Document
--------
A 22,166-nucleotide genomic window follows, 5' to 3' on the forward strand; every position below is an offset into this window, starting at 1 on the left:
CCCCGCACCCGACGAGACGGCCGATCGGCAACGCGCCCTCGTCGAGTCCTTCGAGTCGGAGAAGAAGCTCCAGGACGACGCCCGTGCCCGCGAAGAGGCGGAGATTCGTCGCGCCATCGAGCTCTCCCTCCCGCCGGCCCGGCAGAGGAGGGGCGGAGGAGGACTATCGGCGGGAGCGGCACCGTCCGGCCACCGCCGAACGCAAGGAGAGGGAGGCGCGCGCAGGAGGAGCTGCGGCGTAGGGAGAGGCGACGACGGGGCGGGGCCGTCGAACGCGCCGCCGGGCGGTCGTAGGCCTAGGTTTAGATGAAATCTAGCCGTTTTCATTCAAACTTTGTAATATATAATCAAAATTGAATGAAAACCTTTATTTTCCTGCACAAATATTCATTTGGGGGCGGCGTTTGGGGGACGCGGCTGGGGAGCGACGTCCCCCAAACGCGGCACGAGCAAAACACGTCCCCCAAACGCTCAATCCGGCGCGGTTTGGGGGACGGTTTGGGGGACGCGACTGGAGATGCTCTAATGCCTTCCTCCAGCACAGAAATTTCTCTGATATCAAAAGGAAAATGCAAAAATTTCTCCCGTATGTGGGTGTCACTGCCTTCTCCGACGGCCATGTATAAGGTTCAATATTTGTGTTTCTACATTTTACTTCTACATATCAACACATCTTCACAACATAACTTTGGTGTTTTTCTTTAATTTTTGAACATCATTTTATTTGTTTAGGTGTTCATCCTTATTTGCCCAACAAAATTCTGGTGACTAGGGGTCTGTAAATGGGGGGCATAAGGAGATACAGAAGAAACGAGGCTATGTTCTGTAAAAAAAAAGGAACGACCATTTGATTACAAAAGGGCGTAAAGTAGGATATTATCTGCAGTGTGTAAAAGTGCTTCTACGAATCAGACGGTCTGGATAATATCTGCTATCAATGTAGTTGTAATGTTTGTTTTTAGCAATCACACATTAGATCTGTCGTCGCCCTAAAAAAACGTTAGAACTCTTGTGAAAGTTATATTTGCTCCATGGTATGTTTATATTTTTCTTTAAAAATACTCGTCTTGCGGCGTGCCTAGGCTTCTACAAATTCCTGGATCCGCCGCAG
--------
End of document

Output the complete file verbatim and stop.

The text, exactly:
A 22,166-nucleotide genomic window follows, 5' to 3' on the forward strand; every position below is an offset into this window, starting at 1 on the left:
CCCCGCACCCGACGAGACGGCCGATCGGCAACGCGCCCTCGTCGAGTCCTTCGAGTCGGAGAAGAAGCTCCAGGACGACGCCCGTGCCCGCGAAGAGGCGGAGATTCGTCGCGCCATCGAGCTCTCCCTCCCGCCGGCCCGGCAGAGGAGGGGCGGAGGAGGACTATCGGCGGGAGCGGCACCGTCCGGCCACCGCCGAACGCAAGGAGAGGGAGGCGCGCGCAGGAGGAGCTGCGGCGTAGGGAGAGGCGACGACGGGGCGGGGCCGTCGAACGCGCCGCCGGGCGGTCGTAGGCCTAGGTTTAGATGAAATCTAGCCGTTTTCATTCAAACTTTGTAATATATAATCAAAATTGAATGAAAACCTTTATTTTCCTGCACAAATATTCATTTGGGGGCGGCGTTTGGGGGACGCGGCTGGGGAGCGACGTCCCCCAAACGCGGCACGAGCAAAACACGTCCCCCAAACGCTCAATCCGGCGCGGTTTGGGGGACGGTTTGGGGGACGCGACTGGAGATGCTCTAATGCCTTCCTCCAGCACAGAAATTTCTCTGATATCAAAAGGAAAATGCAAAAATTTCTCCCGTATGTGGGTGTCACTGCCTTCTCCGACGGCCATGTATAAGGTTCAATATTTGTGTTTCTACATTTTACTTCTACATATCAACACATCTTCACAACATAACTTTGGTGTTTTTCTTTAATTTTTGAACATCATTTTATTTGTTTAGGTGTTCATCCTTATTTGCCCAACAAAATTCTGGTGACTAGGGGTCTGTAAATGGGGGGCATAAGGAGATACAGAAGAAACGAGGCTATGTTCTGTAAAAAAAAAGGAACGACCATTTGATTACAAAAGGGCGTAAAGTAGGATATTATCTGCAGTGTGTAAAAGTGCTTCTACGAATCAGACGGTCTGGATAATATCTGCTATCAATGTAGTTGTAATGTTTGTTTTTAGCAATCACACATTAGATCTGTCGTCGCCCTAAAAAAACGTTAGAACTCTTGTGAAAGTTATATTTGCTCCATGGTATGTTTATATTTTTCTTTAAAAATACTCGTCTTGCGGCGTGCCTAGGCTTCTACAAATTCCTGGATCCGCCGCAG